In Week3, the Matrix Inverse Lecture at minute 1:13 - why is the order of not flipped?

In the earlier lecture, the professor introduced a concept where we flip the matrix order when multiplying two matrix transformations. But here the order stays the same i.e. Matrix 1 x Matrix 2.

Please see below

The slide shows:
Mat 1 x Mat 2
|3 1| x |a b|
|1 2| |c d|
when it should be
Mat 2 x Mat 1
|a b| x |3 1|
|c d| |1 2|

The lecture at 1:13 is discussing the product of two matrices that yield the identity matrix. That is a stand-alone fact. There is no reason to flip the order.

So if the matrix with values a b c d represents the second transform, shouldn’t the order of multiplication matter this time as well? The result is the identity matrix.

The order of matrix multiplication always matters, right? Because as has been discussed, matrix multiplication is not commutative in general.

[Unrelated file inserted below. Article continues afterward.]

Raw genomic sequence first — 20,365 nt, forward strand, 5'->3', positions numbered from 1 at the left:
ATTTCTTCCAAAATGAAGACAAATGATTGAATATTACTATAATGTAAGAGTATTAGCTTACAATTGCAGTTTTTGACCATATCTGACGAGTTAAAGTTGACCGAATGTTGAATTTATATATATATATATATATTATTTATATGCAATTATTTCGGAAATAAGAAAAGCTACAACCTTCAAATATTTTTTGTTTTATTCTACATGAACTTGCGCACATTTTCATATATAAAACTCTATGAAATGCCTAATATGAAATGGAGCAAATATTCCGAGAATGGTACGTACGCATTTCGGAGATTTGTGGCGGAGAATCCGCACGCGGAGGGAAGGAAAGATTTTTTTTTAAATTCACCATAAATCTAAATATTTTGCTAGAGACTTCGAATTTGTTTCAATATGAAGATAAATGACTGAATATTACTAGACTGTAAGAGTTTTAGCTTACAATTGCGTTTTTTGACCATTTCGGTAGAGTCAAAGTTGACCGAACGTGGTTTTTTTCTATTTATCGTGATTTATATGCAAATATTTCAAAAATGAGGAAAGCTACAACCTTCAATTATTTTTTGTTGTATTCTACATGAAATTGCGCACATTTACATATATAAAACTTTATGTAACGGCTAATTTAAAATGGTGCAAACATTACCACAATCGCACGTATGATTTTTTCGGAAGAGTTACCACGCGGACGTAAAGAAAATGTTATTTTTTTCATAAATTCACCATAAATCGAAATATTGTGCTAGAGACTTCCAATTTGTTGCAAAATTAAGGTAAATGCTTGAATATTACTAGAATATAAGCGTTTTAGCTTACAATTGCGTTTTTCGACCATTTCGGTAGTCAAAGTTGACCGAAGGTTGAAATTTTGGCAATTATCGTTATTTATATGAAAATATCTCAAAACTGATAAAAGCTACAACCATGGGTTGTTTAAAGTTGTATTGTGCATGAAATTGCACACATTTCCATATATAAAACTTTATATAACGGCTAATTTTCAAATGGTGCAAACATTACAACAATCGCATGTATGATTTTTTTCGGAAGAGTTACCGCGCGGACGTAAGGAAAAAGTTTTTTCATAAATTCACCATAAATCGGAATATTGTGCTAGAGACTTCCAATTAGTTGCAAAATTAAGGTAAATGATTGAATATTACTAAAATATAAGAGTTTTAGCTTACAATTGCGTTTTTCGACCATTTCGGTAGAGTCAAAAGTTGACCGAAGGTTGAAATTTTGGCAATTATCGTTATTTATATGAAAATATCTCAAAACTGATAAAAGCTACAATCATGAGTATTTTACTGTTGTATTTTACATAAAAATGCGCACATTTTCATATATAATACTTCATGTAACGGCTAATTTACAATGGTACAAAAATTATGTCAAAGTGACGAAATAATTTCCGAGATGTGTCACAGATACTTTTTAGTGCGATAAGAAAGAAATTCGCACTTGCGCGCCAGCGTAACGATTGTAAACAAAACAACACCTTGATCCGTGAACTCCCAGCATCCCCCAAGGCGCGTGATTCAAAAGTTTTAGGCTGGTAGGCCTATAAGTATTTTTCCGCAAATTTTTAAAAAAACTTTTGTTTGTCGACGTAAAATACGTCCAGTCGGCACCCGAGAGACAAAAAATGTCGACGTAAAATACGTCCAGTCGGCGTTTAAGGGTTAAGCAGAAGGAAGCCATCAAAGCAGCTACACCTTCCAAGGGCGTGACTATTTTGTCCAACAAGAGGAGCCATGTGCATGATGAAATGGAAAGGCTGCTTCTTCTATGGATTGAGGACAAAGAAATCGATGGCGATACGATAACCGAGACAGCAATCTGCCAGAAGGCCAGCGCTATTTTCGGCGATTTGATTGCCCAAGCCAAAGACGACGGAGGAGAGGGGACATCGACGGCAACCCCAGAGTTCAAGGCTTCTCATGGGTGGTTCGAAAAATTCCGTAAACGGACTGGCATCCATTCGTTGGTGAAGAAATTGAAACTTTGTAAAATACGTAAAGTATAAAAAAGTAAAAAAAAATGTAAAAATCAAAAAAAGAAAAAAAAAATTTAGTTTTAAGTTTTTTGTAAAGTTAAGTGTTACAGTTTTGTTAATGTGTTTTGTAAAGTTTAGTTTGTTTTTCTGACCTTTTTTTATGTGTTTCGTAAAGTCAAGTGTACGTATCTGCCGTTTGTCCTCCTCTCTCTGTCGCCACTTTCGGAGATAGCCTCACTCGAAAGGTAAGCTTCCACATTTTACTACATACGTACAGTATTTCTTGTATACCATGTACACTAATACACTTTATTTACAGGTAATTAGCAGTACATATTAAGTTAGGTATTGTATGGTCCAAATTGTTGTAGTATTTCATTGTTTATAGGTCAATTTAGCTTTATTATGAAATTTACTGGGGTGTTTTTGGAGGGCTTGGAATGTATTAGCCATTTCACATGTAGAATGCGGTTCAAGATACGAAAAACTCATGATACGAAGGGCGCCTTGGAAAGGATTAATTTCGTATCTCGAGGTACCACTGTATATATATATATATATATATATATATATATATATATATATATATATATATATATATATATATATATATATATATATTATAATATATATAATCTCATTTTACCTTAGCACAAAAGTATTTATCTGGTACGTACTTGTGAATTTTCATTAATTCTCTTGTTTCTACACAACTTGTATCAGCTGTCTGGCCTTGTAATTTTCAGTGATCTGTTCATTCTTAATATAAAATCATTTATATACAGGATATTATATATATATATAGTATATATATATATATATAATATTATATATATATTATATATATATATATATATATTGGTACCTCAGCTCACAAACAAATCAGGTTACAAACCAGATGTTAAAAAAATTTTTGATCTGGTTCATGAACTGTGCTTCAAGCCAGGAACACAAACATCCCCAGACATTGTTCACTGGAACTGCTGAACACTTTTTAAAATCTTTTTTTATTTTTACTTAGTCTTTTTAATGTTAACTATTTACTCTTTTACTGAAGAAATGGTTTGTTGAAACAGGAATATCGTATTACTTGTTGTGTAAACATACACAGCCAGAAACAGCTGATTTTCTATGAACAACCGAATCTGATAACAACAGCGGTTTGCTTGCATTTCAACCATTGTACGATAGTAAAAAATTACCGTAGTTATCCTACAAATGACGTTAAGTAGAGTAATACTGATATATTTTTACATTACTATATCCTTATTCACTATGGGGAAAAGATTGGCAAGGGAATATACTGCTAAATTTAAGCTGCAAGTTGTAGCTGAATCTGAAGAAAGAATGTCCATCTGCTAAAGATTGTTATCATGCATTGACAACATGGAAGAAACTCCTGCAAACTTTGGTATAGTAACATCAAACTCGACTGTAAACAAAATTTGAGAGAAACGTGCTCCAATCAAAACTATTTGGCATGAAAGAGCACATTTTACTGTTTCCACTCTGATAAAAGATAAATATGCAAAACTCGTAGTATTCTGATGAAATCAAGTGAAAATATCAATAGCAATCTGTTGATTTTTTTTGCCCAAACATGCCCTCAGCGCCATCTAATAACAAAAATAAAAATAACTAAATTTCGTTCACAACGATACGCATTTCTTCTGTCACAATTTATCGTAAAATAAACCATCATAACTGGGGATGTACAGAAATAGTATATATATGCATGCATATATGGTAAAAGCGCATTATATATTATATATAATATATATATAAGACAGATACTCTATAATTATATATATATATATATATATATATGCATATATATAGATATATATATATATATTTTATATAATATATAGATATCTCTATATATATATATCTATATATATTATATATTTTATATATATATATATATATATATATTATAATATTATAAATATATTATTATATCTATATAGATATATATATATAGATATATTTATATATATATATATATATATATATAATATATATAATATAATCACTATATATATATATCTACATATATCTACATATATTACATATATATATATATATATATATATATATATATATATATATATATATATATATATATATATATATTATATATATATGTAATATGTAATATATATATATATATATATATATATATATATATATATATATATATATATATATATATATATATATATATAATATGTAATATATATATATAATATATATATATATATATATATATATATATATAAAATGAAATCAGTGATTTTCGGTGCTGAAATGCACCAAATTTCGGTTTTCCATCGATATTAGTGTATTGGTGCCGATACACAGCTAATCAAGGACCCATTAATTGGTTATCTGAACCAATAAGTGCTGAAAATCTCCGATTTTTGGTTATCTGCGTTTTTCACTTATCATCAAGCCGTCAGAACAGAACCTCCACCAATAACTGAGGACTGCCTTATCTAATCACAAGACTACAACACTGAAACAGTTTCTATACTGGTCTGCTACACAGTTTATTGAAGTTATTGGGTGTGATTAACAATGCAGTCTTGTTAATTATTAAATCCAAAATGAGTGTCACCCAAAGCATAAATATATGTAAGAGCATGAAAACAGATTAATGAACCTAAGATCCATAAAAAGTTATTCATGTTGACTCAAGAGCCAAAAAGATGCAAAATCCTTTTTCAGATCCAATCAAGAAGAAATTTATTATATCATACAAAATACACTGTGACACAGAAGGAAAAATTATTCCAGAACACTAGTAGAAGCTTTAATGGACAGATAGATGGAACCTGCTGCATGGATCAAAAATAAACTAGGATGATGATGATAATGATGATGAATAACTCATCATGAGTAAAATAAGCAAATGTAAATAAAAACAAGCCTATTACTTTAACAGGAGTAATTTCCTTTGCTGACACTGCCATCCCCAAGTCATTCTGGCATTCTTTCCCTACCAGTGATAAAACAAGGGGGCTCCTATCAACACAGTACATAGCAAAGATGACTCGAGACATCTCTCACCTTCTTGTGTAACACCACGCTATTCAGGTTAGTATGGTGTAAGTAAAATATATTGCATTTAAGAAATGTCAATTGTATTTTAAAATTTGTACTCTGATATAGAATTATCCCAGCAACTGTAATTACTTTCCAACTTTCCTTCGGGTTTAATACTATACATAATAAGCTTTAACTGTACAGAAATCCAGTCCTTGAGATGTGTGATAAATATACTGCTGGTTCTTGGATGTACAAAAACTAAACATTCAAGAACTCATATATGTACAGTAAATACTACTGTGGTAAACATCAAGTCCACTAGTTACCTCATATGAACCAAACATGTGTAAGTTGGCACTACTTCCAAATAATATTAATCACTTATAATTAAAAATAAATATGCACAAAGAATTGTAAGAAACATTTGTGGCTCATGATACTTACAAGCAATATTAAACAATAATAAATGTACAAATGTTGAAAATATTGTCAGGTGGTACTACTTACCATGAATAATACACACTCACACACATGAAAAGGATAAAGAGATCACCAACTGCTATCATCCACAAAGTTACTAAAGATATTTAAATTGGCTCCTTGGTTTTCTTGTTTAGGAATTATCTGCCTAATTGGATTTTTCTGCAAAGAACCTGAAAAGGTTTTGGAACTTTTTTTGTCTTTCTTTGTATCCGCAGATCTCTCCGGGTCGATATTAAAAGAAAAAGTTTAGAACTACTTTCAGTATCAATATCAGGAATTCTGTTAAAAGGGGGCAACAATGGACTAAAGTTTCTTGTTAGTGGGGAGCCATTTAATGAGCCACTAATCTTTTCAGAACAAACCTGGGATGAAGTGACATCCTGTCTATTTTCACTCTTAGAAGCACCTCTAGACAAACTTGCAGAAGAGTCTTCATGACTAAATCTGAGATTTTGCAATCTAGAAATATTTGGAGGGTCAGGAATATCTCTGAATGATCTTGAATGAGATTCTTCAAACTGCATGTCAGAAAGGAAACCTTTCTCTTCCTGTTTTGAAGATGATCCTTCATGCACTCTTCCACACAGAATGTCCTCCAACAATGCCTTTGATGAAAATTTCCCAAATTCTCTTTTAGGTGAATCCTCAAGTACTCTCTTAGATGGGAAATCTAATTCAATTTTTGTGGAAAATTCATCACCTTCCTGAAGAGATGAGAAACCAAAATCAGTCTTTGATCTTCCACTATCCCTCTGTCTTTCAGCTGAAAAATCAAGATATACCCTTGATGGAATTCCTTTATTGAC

The point is that when you apply a linear transformation, you multiply by that matrix on the left. So if I have a matrix A that expresses one linear transformation and I have another matrix B that is a different transformation and I want to apply A first and then B to a vector v, the expression would be:

B \cdot (A \cdot v)

Seems pretty clear doesn’t it? Or am I just missing your point?

But there is one well known case in which matrix multiplication is commutative: when we deal with a matrix and its inverse. Of course not all matrices are invertible, but if A is invertible, then we have:

A \cdot A^{-1} = A^{-1} \cdot A = I

Of course another way to express that relationship would be:

While I try to understand this better - it’s not wrong to stick to the order of matrix multiplication in the initial lecture. Since in the case of a matrix and its inverse, the operation is commutative anyways we can chose any order.